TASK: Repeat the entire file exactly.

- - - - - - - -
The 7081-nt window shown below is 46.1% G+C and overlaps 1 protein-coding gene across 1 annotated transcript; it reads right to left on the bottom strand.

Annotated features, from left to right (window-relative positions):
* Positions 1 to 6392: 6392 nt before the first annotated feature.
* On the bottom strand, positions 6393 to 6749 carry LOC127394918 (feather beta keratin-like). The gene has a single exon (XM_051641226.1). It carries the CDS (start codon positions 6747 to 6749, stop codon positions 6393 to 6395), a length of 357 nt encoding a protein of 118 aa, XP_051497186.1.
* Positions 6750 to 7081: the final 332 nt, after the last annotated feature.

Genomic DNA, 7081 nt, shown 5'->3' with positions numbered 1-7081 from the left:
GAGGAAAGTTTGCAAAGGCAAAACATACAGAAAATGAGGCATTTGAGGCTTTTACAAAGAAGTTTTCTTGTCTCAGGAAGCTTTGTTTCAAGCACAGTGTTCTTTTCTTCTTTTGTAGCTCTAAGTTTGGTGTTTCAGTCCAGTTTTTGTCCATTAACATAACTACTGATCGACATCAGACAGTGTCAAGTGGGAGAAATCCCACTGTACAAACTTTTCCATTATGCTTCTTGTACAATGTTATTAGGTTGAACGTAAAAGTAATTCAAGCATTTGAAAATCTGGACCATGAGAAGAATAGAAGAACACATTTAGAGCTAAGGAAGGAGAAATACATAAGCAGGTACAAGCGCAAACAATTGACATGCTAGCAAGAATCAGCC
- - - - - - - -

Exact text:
The 7081-nt window shown below is 46.1% G+C and overlaps 1 protein-coding gene across 1 annotated transcript; it reads right to left on the bottom strand.

Annotated features, from left to right (window-relative positions):
* Positions 1 to 6392: 6392 nt before the first annotated feature.
* On the bottom strand, positions 6393 to 6749 carry LOC127394918 (feather beta keratin-like). The gene has a single exon (XM_051641226.1). It carries the CDS (start codon positions 6747 to 6749, stop codon positions 6393 to 6395), a length of 357 nt encoding a protein of 118 aa, XP_051497186.1.
* Positions 6750 to 7081: the final 332 nt, after the last annotated feature.

Genomic DNA, 7081 nt, shown 5'->3' with positions numbered 1-7081 from the left:
GAGGAAAGTTTGCAAAGGCAAAACATACAGAAAATGAGGCATTTGAGGCTTTTACAAAGAAGTTTTCTTGTCTCAGGAAGCTTTGTTTCAAGCACAGTGTTCTTTTCTTCTTTTGTAGCTCTAAGTTTGGTGTTTCAGTCCAGTTTTTGTCCATTAACATAACTACTGATCGACATCAGACAGTGTCAAGTGGGAGAAATCCCACTGTACAAACTTTTCCATTATGCTTCTTGTACAATGTTATTAGGTTGAACGTAAAAGTAATTCAAGCATTTGAAAATCTGGACCATGAGAAGAATAGAAGAACACATTTAGAGCTAAGGAAGGAGAAATACATAAGCAGGTACAAGCGCAAACAATTGACATGCTAGCAAGAATCAGCC